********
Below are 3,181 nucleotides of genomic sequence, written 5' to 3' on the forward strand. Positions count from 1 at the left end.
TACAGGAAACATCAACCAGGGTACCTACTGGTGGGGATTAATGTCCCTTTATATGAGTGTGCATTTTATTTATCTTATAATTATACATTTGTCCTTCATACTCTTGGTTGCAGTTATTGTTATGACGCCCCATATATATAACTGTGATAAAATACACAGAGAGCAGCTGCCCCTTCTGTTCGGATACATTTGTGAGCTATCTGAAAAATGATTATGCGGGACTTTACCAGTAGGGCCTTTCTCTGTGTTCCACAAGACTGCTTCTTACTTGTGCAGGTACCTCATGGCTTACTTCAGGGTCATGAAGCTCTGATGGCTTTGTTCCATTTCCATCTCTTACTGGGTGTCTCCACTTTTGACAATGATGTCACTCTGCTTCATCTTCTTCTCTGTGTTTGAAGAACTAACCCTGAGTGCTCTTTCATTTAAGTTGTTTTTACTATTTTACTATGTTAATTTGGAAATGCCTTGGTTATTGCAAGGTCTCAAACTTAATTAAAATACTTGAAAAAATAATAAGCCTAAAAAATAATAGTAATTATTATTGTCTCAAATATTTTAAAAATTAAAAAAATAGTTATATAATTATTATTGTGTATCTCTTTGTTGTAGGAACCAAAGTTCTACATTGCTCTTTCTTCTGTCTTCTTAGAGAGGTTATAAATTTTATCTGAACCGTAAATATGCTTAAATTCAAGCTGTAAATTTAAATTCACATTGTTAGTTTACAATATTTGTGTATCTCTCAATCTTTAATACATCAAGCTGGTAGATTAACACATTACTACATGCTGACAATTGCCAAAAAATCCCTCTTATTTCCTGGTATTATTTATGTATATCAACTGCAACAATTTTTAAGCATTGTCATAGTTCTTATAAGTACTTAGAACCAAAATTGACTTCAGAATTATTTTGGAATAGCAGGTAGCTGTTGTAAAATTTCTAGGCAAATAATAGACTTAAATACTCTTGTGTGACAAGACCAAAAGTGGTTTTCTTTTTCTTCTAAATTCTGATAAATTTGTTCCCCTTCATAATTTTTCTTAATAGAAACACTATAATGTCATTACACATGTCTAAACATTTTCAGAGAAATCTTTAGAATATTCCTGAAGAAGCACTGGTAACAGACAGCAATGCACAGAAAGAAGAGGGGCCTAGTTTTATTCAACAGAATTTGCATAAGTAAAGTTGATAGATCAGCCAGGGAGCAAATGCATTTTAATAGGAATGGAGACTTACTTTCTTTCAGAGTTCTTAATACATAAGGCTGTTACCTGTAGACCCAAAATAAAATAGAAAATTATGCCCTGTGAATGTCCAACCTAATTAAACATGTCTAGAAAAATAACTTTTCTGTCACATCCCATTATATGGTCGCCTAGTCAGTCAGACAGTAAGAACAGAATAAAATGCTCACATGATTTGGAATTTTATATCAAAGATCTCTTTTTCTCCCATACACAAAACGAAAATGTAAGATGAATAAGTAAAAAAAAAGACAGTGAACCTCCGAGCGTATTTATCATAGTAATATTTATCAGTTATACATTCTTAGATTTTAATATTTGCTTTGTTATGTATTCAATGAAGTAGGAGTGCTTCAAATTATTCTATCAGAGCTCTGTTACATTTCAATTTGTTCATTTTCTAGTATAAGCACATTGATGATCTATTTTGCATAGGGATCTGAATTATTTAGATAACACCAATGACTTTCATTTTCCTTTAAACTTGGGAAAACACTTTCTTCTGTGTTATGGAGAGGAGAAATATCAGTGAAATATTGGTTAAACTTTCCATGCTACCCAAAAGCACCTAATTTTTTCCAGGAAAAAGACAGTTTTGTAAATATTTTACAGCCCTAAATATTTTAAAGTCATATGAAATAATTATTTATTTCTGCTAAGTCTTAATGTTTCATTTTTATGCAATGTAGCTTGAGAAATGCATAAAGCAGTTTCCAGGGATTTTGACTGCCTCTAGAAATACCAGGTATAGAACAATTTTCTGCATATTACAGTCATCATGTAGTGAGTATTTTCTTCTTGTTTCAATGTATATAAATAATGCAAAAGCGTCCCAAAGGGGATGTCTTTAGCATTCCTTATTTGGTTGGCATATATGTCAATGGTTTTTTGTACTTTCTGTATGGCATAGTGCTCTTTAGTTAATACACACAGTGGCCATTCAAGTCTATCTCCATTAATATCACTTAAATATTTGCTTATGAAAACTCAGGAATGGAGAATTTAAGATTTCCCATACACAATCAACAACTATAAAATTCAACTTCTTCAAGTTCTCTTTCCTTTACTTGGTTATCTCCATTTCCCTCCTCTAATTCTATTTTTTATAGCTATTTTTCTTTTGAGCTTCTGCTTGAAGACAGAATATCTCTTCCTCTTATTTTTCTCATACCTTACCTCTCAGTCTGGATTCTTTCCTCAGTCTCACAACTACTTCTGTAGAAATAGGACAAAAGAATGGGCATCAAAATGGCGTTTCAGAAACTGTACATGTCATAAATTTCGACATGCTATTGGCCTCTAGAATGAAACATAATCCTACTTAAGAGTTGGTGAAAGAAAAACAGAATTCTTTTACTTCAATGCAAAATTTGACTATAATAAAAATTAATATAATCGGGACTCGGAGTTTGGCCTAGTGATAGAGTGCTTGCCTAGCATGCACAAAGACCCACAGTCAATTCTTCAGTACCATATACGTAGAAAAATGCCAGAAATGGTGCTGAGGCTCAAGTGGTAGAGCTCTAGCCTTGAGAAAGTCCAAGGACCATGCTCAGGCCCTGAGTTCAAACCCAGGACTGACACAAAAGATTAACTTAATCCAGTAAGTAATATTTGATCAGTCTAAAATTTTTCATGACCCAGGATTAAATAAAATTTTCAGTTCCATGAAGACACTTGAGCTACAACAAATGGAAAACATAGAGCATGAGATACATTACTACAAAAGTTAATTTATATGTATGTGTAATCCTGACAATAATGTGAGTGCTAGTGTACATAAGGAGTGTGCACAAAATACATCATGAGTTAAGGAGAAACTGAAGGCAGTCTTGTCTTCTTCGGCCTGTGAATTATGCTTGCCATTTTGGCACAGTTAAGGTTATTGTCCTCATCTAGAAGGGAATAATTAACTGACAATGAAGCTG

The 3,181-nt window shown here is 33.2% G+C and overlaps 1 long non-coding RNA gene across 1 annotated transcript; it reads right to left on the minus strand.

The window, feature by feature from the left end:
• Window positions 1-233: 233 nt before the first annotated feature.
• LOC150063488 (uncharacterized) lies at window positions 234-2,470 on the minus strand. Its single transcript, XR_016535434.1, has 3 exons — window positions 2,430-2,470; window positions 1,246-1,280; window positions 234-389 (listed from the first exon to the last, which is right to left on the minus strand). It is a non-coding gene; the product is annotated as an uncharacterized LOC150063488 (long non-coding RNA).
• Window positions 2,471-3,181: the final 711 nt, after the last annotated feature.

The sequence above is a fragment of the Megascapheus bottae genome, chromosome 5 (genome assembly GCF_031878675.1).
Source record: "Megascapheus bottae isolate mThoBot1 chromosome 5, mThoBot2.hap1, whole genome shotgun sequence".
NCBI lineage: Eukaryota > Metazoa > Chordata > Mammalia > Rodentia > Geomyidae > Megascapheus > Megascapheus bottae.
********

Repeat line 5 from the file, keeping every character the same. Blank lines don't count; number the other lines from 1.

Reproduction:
• Window positions 1-233: 233 nt before the first annotated feature.